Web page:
Thank you to the volunteers who helped to make the launch party such a successful event: Anne AverytLauren BenderPeter Biello, Cynthia CloseRose Eggert, Laura Napolitano, Erin Post, Jody SmithRebecca Starks, and Mike Sweeney.

Thank you to High-Low Jack for providing the evening’s music, to Have Your Cake Catering for providing the bar, and to Burlington City Arts and the City of Burlington for hosting us. And to our book cover artists Robert Waldo Brunelle, Jr. (Best of) and Toni Hamel (Mud Season Review).

Thanks, as well, to Jericho Parms and Benjamin Hale for leading crafts workshops in conjunction with the Mud Season Review Vol. 3 launch. Both workshops got rave reviews from our members and we’re looking forward to having Jericho and Ben back for future workshops!

 

Opportunities and Announcements: Week of April 17, 2017

Author and BWW founder Peter Biello will read at The Best of the Burlington Writers Workshop 2017 launch party on April 21.

As we gear up for this Friday’s book launch party for The Best of the Burlington Writers Workshop 2017 and Mud Season Review Vol. 3, we continue to talk with authors whose works are featured in the books.

This week, we’re talking to our own Peter Biello, founder of the BWW and the Best of anthology series.  Peter’s short story, “The Man in the Orange Shorts,” is included in this year’s Best of. In our interview, Peter talks about the story’s evolution through the workshop process here at the BWW as well as the history of the Best of series and his own writing endeavors. Read the interview  >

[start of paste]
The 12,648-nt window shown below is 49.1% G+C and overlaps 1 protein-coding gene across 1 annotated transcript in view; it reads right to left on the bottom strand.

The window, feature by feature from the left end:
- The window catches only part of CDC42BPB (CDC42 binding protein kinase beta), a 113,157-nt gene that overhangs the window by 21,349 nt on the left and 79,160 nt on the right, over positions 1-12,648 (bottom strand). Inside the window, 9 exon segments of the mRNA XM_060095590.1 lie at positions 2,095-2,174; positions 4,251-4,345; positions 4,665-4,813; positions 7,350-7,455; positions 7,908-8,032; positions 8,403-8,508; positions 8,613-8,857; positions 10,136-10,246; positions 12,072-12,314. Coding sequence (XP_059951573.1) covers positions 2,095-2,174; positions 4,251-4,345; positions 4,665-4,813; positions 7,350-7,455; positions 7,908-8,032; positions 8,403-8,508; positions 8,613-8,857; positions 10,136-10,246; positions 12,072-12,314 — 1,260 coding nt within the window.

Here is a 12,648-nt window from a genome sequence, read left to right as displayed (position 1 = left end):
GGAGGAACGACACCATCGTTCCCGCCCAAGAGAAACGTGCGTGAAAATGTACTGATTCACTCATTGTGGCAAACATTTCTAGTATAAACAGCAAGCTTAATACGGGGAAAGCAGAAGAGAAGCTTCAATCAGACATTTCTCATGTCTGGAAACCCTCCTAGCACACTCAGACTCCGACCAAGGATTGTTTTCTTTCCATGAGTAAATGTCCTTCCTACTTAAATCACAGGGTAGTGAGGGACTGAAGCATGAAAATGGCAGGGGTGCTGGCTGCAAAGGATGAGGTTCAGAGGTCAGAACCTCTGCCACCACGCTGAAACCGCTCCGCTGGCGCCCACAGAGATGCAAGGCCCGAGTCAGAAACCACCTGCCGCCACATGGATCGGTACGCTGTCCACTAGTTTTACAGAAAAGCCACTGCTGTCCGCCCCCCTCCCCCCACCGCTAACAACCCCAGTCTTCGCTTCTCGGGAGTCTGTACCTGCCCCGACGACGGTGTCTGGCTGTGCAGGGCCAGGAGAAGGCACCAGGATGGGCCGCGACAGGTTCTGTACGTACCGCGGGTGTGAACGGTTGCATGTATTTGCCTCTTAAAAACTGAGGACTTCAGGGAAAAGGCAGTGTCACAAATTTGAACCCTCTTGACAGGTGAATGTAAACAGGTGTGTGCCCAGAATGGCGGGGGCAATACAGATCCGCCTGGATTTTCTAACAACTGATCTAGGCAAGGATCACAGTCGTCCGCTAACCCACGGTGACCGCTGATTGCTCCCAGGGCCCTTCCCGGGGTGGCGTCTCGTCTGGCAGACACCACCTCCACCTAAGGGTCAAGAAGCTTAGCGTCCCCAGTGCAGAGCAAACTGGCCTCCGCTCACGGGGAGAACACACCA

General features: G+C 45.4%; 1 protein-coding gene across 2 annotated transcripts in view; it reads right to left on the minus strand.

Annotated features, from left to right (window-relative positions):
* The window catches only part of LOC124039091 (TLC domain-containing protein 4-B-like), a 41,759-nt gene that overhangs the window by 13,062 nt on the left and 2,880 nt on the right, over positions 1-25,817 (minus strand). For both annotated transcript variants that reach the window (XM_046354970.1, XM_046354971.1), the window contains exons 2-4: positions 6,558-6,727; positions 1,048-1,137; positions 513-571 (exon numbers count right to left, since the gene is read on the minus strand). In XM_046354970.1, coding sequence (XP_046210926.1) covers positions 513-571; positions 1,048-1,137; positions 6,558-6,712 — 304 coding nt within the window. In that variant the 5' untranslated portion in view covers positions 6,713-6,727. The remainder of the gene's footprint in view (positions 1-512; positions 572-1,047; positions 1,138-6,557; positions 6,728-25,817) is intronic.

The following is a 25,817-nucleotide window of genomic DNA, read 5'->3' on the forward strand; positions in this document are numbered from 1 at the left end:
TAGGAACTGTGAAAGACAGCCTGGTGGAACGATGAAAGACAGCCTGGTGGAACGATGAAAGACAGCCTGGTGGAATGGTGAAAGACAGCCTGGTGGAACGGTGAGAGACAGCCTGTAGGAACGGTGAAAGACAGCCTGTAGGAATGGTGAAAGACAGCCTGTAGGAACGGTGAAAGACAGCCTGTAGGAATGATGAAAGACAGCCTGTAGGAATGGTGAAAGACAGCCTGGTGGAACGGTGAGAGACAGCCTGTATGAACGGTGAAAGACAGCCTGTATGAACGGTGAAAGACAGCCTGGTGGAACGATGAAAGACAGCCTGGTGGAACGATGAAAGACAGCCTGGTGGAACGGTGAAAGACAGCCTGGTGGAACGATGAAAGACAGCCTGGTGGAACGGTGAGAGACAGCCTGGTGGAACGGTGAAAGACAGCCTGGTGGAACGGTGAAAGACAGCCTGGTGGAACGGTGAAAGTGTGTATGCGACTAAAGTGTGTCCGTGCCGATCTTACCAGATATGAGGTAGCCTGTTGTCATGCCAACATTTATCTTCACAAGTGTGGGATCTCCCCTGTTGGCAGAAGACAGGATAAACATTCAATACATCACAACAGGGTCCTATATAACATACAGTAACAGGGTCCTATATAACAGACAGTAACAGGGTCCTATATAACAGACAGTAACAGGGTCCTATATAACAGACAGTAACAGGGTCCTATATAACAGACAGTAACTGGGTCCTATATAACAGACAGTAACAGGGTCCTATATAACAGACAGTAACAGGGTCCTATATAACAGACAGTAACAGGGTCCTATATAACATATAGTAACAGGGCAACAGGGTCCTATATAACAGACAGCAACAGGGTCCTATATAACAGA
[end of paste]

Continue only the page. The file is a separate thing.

Join us this Friday (4.21.17) from 6 to 9:30 p.m. at Contois Auditorium (in Burlington’s City Hall) for author readings, live music, refreshments, and good fun. The event is free and open to the public so feel free to bring friends. RSVP  now>

Opportunities

Volunteers needed!

Mud Season Review is looking for volunteers to join the fiction and art staff. If you’re interested in getting involved, please contact Lauren Bender, editor-in-chief, at editor@mudseasonreview.com.

We’re also looking for a space manager at our Burlington location. This involves keeping the space stocked with supplies and looking nice, coordinating volunteers to help keep the space open for our members, and being the point of contact for space-related questions. This is an important role for the organization and is ideal for an active member who’d like to use the space regularly during non-workshop hours for writing time. If you’re a BWW member interested in this role, please contact us.

And, we’re looking for 3 members to join a new Marketing Committee. This committee will work to help spread the word about the BWW through social media, print, and around town. If you’re interested in being on this committee, please contact us.

Live music at the launch party

Friday, April 21, 6 – 9:30 p.m.

Come listen to HIGH-LOW JACK, an old-time Mom & Pop duo consisting of Sarah Hotchkiss and John Mowad, at the Best Of 2017Mud Season Review Vol. 3 launch party!

HIGH-LOW JACK features old-timey fiddle tunes, gambling songs, bad guy songs, railroad songs, songs of sin and sadness, real music for real folks, good-timey and bad-timey music. The perfect music for writers and the perfect prelude to the evening’s readings.  RSVP  now>

Announcements

Flynn Center blog